The Abel Tasman Coastal Track is one of New Zealand’s Great Walks. It is also one of the most popular tramps during the summer, and for good reasons too! The path is nice and wide through the bush, and has many access points through the sounds to lovely beaches! During the summer, locals take their togs and pack a lunch for day hikes. There are also many who take multiple days to hike different sections of the Abel Tasman trail, so booking a hut or campground during the summer months is essential if you want to camp overnight!
Casey and I decided to hike the full trail, from Marahau to Wainui. We no longer had our campervan, so we would need to carry all our belongings with us. Some we left with friends in Blenheim, but what we would need for our two month journey around the South Island in winter was in our packs. Because of this, our packs were heavier than we would have liked for this long of a hike. This would not be the only unplanned and unfortunate event of the trip. Even so, the whole thing was well worth the work!
We arrived at Marahau with some friends. They were taking the ferry out to Barks Bay and would be hiking the opposite direction of us; so we would pass them on on first day, their second day, as they were coming out and we were starting.
We camped at Old MacDonald’s Farm the night before beginning our big hike in Marahau. We opted to stay in a backpacker cabin, with a small heater. The campground is just about 1k away from the start of the trail, which is why we decided to stay there one night. A short walk down the road is a nice food truck, and we enjoyed some treats.
Casey and I also did a little walking around the area and beaches before starting our hike. It is a very pretty area!
Day 1: Marahau to Anchorage
We left the warm beds of our backpacker hut and were on the trail around 9am. Our packs were very heavy! We began waddling down the trail, crossing the first bridge.
Most of the day we were in the shade, under the cover of the forest. It was already getting chilly for late autumn, but the shade made it much cooler.
There was some steep hills and open areas as we made our way to our first campsite. I started to notice weka and enjoyed the red eyed, inquisitive birds. Casey seemed to enjoy my enthusiasm as I would shout with excitement at the discovery of a new bridge to cross. (And this trail was not short on bridges!)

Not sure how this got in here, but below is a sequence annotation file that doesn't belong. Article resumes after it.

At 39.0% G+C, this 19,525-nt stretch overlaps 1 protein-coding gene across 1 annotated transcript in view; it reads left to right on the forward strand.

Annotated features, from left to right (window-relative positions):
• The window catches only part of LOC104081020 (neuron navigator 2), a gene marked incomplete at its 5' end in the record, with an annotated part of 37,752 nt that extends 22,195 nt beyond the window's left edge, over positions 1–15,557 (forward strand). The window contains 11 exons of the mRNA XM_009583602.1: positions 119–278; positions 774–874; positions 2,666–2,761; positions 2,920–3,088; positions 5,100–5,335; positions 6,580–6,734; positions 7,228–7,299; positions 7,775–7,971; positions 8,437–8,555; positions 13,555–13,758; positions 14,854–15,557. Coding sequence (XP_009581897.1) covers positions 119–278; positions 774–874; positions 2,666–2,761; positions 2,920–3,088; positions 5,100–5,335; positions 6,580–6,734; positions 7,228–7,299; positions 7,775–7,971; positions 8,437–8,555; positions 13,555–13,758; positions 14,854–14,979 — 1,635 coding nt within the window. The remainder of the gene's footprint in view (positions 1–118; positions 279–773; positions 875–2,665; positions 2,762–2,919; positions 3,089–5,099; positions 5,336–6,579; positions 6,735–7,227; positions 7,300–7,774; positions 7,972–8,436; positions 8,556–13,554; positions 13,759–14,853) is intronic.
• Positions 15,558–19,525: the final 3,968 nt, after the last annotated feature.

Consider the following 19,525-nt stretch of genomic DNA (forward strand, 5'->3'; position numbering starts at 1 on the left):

We arrived at Anchorage around 4pm. We were quick to setup our tent, and the sun would soon be setting and we were already quite cold. And to be honest, very sore from the weight of our packs.
As we were making dinner, a cheeky weka came onto our picnic table and took off with some of our sandwiches. Casey luckily got it back, but we were on guard for the rest of the evening.
I was really happy with our decision to buy thermal sleeping mats. They were soft to lay on, but really helped trap in the heat! Our sleeping bag liners also made a huge difference. I was completely exhausted from the day. We crawled into out tent around 5pm, and I was asleep soon after!
Day 2: Anchorage to Barks Bay
When we woke up on the morning of day two there was frost on our tent and backpacks. It was cold and we wanted to get moving and warm up quickly. We were ready and moving a little before 9am. We had the same steep hills to hike to get back to the main trail. (There is a low tide crossing, but the bridge was out and the tide was not at the correct timing).
The forest became thicker, and at times the trail was pretty narrow. At one point we had to navigate around a fallen tree on the path. Which had the added difficulty of our heavy packs. It was also raining on us, but we were prepared for that.
Despite the rain, the New Zealand bush was stunning! Everything was green, even with it being near winter. Occasionally we would catch a glimpse of some birds too. I will never forget the sounds of nature we got to experience on this hike.
We made one side trip this day to visit Cleopatra’s Pools. We left our big, heavy backpacks at the fork in the trail. This gave us a break and allowed us to visit the pools quicker.
When we arrived at Bark’s Bay we were trying to decide if we should put up the tent, or go inside the hut. There was a chance of rain, and I wasn’t sure we wanted to have a wet tent to worry about. There were only two other hikers in the hut when I went over to check it out. Since the hut was not full, it was decided we would just sleep in the hut. We roomed with a Canadian woman, Angie. She was going in the same direction as us.
Later in the evening, after we had all enjoyed dinner, a conservation group stopped by. They were working in the area and told us a little about their projects.